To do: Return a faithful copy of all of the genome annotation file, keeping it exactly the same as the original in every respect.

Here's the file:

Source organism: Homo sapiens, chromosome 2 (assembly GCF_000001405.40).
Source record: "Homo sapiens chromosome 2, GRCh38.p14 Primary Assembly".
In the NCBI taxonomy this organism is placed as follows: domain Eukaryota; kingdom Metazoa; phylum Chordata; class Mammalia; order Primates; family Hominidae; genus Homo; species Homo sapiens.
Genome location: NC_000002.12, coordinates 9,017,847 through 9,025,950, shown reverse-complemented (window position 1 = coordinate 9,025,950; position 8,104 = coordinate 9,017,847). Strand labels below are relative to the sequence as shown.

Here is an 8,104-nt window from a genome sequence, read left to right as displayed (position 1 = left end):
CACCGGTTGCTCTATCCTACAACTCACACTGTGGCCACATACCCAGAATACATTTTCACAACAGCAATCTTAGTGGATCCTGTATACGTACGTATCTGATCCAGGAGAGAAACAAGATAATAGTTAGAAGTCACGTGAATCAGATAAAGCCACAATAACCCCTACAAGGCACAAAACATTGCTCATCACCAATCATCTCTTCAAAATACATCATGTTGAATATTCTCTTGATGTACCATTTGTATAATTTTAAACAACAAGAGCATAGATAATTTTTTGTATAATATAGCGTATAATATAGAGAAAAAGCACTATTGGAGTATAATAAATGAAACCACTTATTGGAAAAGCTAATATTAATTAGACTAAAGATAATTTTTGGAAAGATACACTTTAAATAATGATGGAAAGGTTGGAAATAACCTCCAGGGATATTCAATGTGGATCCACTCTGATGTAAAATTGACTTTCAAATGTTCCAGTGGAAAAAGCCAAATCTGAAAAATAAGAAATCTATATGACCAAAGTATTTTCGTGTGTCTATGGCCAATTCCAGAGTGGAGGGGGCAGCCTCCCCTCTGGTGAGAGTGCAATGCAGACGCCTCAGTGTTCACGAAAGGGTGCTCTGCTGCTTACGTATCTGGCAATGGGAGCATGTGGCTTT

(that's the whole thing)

Source organism: Homo sapiens, chromosome 2 (assembly GCF_000001405.40).
Source record: "Homo sapiens chromosome 2, GRCh38.p14 Primary Assembly".
In the NCBI taxonomy this organism is placed as follows: domain Eukaryota; kingdom Metazoa; phylum Chordata; class Mammalia; order Primates; family Hominidae; genus Homo; species Homo sapiens.
Genome location: NC_000002.12, coordinates 9,017,847 through 9,025,950, shown reverse-complemented (window position 1 = coordinate 9,025,950; position 8,104 = coordinate 9,017,847). Strand labels below are relative to the sequence as shown.

Here is an 8,104-nt window from a genome sequence, read left to right as displayed (position 1 = left end):
CACCGGTTGCTCTATCCTACAACTCACACTGTGGCCACATACCCAGAATACATTTTCACAACAGCAATCTTAGTGGATCCTGTATACGTACGTATCTGATCCAGGAGAGAAACAAGATAATAGTTAGAAGTCACGTGAATCAGATAAAGCCACAATAACCCCTACAAGGCACAAAACATTGCTCATCACCAATCATCTCTTCAAAATACATCATGTTGAATATTCTCTTGATGTACCATTTGTATAATTTTAAACAACAAGAGCATAGATAATTTTTTGTATAATATAGCGTATAATATAGAGAAAAAGCACTATTGGAGTATAATAAATGAAACCACTTATTGGAAAAGCTAATATTAATTAGACTAAAGATAATTTTTGGAAAGATACACTTTAAATAATGATGGAAAGGTTGGAAATAACCTCCAGGGATATTCAATGTGGATCCACTCTGATGTAAAATTGACTTTCAAATGTTCCAGTGGAAAAAGCCAAATCTGAAAAATAAGAAATCTATATGACCAAAGTATTTTCGTGTGTCTATGGCCAATTCCAGAGTGGAGGGGGCAGCCTCCCCTCTGGTGAGAGTGCAATGCAGACGCCTCAGTGTTCACGAAAGGGTGCTCTGCTGCTTACGTATCTGGCAATGGGAGCATGTGGCTTT